Niacin is important for energy (ATP) production. Are you starting to see why people who are low in a number of B vitamins may be extremely fatigued?
In addition, niacin shows promise for its ability to lower cholesterol and triglyceride levels. Sufficient amounts of niacin may reduce the risk of a heart attack [I]. Niacin also helps the adrenal glands to produce our sex hormones and can improve circulation.
While mild niacin deficiency can cause such things as indigestion and fatigue, a dangerous level of depletion can cause skin rashes, vomiting and memory loss. This type of severe deficiency is known as pellagra. This disease has typically been associated with poorer populations whose main dietary staple consists of cereals like corn or sorghum. Interestingly, pellagra was not known in Mexico, where corn was a main dietary staple. It turns out that corn does contain significant amounts of niacin, but it is present in a bound form that is not nutritionally available to humans. The traditional preparation of corn tortillas in Mexico involves soaking the corn in a lime solution prior to cooking, which increases niacin’s availability to the body. Yay for soaking grains!
Recommended Daily Allowance (RDA)
Men, 16 mg/day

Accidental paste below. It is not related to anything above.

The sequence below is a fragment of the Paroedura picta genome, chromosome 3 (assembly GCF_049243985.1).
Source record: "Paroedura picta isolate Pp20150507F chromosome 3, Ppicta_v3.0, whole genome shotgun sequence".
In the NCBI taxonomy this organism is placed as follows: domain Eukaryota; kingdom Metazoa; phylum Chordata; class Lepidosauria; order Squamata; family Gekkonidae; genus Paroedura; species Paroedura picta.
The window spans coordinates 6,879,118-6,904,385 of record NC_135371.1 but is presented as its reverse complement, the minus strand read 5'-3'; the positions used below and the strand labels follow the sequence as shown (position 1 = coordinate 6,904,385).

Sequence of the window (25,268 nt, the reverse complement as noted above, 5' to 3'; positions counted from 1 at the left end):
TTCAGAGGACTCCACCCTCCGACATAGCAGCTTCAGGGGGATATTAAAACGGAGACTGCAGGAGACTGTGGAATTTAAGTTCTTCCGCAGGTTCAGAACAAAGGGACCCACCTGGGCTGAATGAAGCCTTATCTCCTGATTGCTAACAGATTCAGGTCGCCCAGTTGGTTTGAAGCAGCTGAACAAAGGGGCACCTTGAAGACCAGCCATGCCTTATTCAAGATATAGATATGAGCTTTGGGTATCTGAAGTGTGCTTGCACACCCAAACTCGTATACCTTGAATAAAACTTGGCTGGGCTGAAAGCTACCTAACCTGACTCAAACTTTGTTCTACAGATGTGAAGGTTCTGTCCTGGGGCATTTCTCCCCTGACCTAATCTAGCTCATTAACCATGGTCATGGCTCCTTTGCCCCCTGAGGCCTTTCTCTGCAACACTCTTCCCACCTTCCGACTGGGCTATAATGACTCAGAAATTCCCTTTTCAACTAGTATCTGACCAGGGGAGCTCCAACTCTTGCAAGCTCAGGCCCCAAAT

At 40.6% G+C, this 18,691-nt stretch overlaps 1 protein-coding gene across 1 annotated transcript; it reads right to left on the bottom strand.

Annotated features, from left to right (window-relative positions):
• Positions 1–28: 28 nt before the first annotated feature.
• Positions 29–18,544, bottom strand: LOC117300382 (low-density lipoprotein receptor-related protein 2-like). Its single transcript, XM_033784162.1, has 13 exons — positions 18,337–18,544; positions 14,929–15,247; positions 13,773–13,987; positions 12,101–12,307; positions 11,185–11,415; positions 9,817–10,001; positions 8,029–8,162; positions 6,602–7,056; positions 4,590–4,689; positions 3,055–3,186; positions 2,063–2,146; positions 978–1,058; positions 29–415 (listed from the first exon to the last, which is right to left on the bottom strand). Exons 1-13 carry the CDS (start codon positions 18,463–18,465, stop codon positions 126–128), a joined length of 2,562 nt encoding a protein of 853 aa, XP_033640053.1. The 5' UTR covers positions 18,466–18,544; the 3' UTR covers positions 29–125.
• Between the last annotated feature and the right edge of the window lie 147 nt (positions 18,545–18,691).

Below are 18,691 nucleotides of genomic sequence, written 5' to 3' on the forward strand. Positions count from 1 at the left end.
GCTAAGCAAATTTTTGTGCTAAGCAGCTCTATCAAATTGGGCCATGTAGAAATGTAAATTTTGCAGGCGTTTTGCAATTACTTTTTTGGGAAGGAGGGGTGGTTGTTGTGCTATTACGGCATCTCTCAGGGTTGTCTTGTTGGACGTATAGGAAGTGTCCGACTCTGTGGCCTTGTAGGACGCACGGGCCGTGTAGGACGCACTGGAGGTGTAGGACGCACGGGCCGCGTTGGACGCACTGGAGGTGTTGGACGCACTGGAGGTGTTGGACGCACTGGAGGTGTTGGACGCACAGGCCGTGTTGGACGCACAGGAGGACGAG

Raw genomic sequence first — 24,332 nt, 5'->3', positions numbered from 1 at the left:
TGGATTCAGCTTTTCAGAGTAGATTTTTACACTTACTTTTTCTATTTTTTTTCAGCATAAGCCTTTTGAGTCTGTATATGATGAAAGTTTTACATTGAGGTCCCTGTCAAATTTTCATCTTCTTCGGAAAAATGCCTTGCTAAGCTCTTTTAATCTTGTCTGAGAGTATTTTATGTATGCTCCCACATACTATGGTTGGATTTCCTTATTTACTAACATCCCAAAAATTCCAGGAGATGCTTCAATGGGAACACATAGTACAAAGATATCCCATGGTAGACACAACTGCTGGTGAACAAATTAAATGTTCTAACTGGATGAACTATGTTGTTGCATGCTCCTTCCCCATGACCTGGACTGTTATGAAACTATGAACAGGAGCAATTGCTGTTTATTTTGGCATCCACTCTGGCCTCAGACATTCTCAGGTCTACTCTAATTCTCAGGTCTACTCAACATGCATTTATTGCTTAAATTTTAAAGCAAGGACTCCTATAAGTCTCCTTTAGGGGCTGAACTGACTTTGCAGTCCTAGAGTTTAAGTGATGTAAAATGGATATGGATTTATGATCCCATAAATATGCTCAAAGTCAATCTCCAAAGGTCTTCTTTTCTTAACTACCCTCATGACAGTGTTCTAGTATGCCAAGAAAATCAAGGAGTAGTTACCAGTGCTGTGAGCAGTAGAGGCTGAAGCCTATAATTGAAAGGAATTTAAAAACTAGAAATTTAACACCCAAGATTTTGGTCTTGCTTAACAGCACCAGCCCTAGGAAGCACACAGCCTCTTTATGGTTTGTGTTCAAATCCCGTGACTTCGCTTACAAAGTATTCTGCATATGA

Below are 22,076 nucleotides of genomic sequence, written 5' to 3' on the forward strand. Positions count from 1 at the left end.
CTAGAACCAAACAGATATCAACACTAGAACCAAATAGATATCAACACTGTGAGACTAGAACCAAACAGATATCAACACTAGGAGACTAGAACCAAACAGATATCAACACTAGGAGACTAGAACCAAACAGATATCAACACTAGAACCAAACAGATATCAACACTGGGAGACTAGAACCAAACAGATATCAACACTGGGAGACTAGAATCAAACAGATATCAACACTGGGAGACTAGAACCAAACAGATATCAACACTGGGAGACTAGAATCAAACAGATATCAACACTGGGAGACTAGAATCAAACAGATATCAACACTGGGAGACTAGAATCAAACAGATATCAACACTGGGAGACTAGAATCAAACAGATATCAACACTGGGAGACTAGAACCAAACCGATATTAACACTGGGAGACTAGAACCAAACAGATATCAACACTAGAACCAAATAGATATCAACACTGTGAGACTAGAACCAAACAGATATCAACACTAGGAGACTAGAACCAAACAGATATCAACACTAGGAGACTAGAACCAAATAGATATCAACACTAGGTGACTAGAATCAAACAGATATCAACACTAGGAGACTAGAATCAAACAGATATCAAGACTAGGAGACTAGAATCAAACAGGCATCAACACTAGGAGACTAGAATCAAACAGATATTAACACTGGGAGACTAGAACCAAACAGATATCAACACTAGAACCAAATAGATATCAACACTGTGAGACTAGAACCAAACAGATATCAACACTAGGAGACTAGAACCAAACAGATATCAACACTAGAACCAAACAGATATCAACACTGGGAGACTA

Women, 14 mg/day
Pregnant Women, 18 mg/day
Breast Feeding Women, 17 mg/day
Upper Limit (UL), 35 milligrams/day
While there is no upper limit when consuming natural sources, supplemental or fortified foods should not exceed this amount. Ever heard of the “niacin flush”? When taken in supplemental form, niacin can often cause the somewhat unpleasant symptom of a burning or tingling sensation in the face, along with a red flush to the skin. Avoid this by merely attaining your B3 from whole food sources!
Food Sources of Niacin
Animal Sources: organ meats, fish, chicken, meat, fish, and eggs
3.5 oz cooked beef liver— 17.5 mg
1/2 chicken breast— 11.8 mg
1 can anchovies in oil— 9.0 mg
3 oz cooked skipjack tuna— 15.9 mg
1 can tuna fish in oil— 21.2 mg
Plant Sources: mushrooms, peanuts, corn, and brewer’s yeast
1 oz dried ginkgo nuts— 3.3 mg
1 ounce sunflower seeds— 2.3 mg
1 cup whole grain yellow corn flour— 2.2 mg
3.5 oz grilled Portobello mushroom— 5.9 mg
1 oz dried shitake mushrooms— 3.9 mg
1 cup sundried tomatoes— 4.9 mg
1 tablespoon dried spirulina seaweed— 0.9 mg
2 tablespoons brewers yeast roughly— 0.8 mg
Raw Spanish peanuts are the All-Star vitamin B3 source here….they provide 23.2 mg per cup!
As with many of the other B vitamins, niacin is more bioavailable when consumed from animal sources than from grain or vegetable sources. Nevertheless these nutrients can be obtained from grain sources when they are properly prepared. Another reminder that soaking grains and legumes increases their digestion, absorption, and nutrient availability!
[I] Canner PL, Berge KG, Wenger NK, Stamler J, Friedman L, Prineas RJ, Friedewald W. “Fifteen year mortality in Coronary Drug Project patients: long-term benefit with niacin.” J Am Coll Cardiol. 1986 Dec;8(6):1245-55. Web. June. 2016. <http://www.ncbi.nlm.nih.gov/pubmed/3782631>.